The season for tossing around the pigskin and gorging yourself on pig products in the shadow of stadiums is here, and in that spirit we've identified the ten best vehicles for serious tailgating. With the help of our grill-happy readers we've put together a list of cars, trucks and vans that meet the requirements for your meaty adventures. Whether you're a Boomer Sooner or a Cheesehead, you'll surely be able to step up your off-the-field game by investing in one of the ten tailgating vehicles below.
Ideal for your casual tailgater, the 2009 Honda Ridgeline almost perfectly fits the bill. The spacious interior comfortably fits five normal-sized passengers and the bed is just large enough to hold a few seats with the tailgate fully extended. Though the Ridgeline isn't massively powerful, it has a massive storage area below the truck's bed, which is big enough to hold a cooler, beverages, ice and whatever else you need for a good day of tailgating with 80Honda and three of your friends.
One of the few purpose-built tailgating vehicles in existence, Ford of Australia took one of their liquid gas-powered Falcon Utes and added a giant cylinder on the back that looks like an LPG tank to create the Barby Ute. The doors of that cylinder open up to reveal a fully-functioning, gas-powered BBQ pit. Though they may grill shrimp and watch Australian rules football, we tip our hat first to the Aussies for creating such an ideal tailgating vehicle and second to LTDScott for finding it.
You'd have to have a serious stake in steak to build a gigantic grille onto the bed of an 18-wheeler, so it is no surprise that the crew behind the "Big Taste Grill" is employed by Johnsonville Brats. The self-proclaimed World's Largest Grill, the BTG's grill lid alone weighs 6,000 pounds and requires hydraulics to open it. Capable of producing 440,000 BTUs of power, this meat machine is capable of cooking 2,500 brats an hour. If you have the means, and own a meat company, Bpapa9013 highly recommends it. [Photo: Flickr]
Having been part of the first ever tailgate in the 2009 Dodge Ram 1500, we can say for sure that this truck is built for tailgating. The new Ram features the "Ram Box" storage system in each sidewall, which has enough space to hold more than three dozen 12-oz beverages. It's so large that the editor of PickupTrucks.com nearly fits inside of it. Does that mean it holds seven passengers? [Photo: AutoBlog]
This is sort of a no-brainer when it comes to camping outside of the stadium. The recreational vehicle, like UDMAN's ride pictured here, has a number of distinct advantages. The RV typically comes complete with a small kitchen, space is almost unparalleled, it is much easier to setup a television inside and it has a water closet for when you realize you need somewhere to put what's left of all that Coors Light you drank. It also ensures you have a comfortable place to sleep if you want to show up a few days early to get the best grilling location.
Older SUVs represent a great, relatively inexpensive choice for a single-purpose tailgating vehicle. Though an old Land Cruiser or Suburban is an admirable choice, there's something classic about the Jeep Wagoneer. Maybe it's just the wood paneling, but the Wagoneer feels more like a portable living room than a truck. The most important feature is that the Wagoneer, unlike other SUVs, has a dropping tailgate that significantly extends the cabin space within the Jeep for pres and company to setup an inflatable couch and a portable TV.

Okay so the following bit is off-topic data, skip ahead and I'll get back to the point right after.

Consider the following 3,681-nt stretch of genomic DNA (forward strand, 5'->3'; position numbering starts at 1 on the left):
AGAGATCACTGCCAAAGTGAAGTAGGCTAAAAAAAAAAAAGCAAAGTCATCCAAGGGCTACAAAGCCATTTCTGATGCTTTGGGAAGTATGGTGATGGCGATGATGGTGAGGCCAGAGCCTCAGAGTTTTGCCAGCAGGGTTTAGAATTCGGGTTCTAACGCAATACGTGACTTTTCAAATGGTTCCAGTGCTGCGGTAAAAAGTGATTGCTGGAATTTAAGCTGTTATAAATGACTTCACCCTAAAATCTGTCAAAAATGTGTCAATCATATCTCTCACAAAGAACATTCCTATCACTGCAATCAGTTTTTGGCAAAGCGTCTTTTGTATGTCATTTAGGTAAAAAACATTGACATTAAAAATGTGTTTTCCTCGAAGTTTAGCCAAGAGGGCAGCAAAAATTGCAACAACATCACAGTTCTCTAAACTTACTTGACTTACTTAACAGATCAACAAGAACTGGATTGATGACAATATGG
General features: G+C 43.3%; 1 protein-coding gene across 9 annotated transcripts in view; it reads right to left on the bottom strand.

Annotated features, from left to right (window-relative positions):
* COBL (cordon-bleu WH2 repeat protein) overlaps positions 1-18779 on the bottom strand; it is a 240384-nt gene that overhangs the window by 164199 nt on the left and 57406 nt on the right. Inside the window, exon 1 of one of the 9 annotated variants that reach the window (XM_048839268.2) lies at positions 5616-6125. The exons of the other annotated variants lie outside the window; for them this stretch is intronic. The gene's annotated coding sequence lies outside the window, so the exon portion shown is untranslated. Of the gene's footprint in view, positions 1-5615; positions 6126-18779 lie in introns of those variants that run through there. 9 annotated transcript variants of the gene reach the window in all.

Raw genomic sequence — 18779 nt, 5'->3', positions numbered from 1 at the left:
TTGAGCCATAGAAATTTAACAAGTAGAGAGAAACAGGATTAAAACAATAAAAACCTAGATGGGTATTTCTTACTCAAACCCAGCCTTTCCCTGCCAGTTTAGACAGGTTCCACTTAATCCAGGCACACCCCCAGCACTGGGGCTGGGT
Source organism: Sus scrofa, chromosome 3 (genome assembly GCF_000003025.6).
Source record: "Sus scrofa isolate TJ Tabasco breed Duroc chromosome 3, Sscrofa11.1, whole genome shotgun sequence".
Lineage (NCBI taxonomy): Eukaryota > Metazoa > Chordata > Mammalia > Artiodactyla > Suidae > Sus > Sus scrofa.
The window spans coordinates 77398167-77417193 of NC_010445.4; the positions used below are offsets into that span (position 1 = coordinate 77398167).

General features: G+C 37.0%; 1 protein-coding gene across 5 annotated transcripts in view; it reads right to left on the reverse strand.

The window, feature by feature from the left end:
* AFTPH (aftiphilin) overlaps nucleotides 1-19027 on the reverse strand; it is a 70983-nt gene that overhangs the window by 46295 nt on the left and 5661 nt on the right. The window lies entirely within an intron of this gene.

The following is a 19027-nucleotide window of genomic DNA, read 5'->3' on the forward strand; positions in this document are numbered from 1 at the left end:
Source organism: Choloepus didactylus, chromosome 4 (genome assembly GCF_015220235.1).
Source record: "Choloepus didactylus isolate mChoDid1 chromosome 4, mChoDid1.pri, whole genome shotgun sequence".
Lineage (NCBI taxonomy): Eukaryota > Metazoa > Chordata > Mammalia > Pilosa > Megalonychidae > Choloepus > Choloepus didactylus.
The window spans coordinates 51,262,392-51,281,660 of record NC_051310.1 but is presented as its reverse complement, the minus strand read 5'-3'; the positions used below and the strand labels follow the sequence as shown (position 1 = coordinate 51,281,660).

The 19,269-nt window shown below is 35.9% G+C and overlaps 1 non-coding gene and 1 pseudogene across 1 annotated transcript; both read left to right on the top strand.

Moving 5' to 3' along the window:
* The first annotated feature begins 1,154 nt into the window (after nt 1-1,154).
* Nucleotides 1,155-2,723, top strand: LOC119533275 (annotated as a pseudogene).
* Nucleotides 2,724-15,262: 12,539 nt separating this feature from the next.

While we agree with the conventional wisdom that says the Pontiac Aztec was a Hindenbergesque vehicle that would only appeal to blind drivers, Foo2rama makes a good point about the vehicle's usefulness as a tailgating rig. There's a built-in air compressor for blowing up inflatable chairs, a 10-speaker stereo system with rear controls, a two-piece tailgate with molded cupholders and seating grooves, and a removable cargo tray that holds up to 400 pounds of stuff. It may be ugly, but it is hard worker.
When local school districts auction off their old buses it's time for the serious tailgater to strike. As Cognitive_Friction knows, a school bus is basically a long, covered space in which a true artist can craft their ultimate tailgating ride. Outfitted with tables, chairs, televisions, grilling gear, beanbag toss, refrigerators and other essentials, the school bus has most of the utility of the RV with the novelty of... a giant school bus. Paint it in your team's favorite colors and there will be no mistaking who you support. [Photo: Flickr]
Commenter Slantsick hit the nail on the head with his suggestion of the classic, tailgated station wagon. Before fancy hatches were popular, you couldn't sell a station wagon without a keen tailgate. For those who want to look stylish when not tailgating but have the utility for Saturdays and Sundays, the 1950s-era wagon is hard to top. It's also significantly cheaper than retrofitting an 18-wheeler. Loyter's University of Utah red vintage Chevy II wagon is a classic example of why this may be the ultimate Jalopnik tailgating vehicle.
Striking the best balance between utility, cost and insane conviction is the ambulance converted into the supreme tailgating vehicle. It has storage. It has power. It has space. They're easy to pick up at auctions. They look cool. They have sirens. They're freaking ambulances! The University of Toledo Jambulence has more features than we can possibly list, but let's just say a super-quiet generator, LCD televisions and touchscreen computers all equal good times. Husker fans have the Big Red Meat Wagon, which comes with a "wiener slinger" and other strange devices that we are sure makes tailgating all that much more fun. We wouldn't be surprised to hear that PeteJayhawk is looking for one pre-painted in KU colors.
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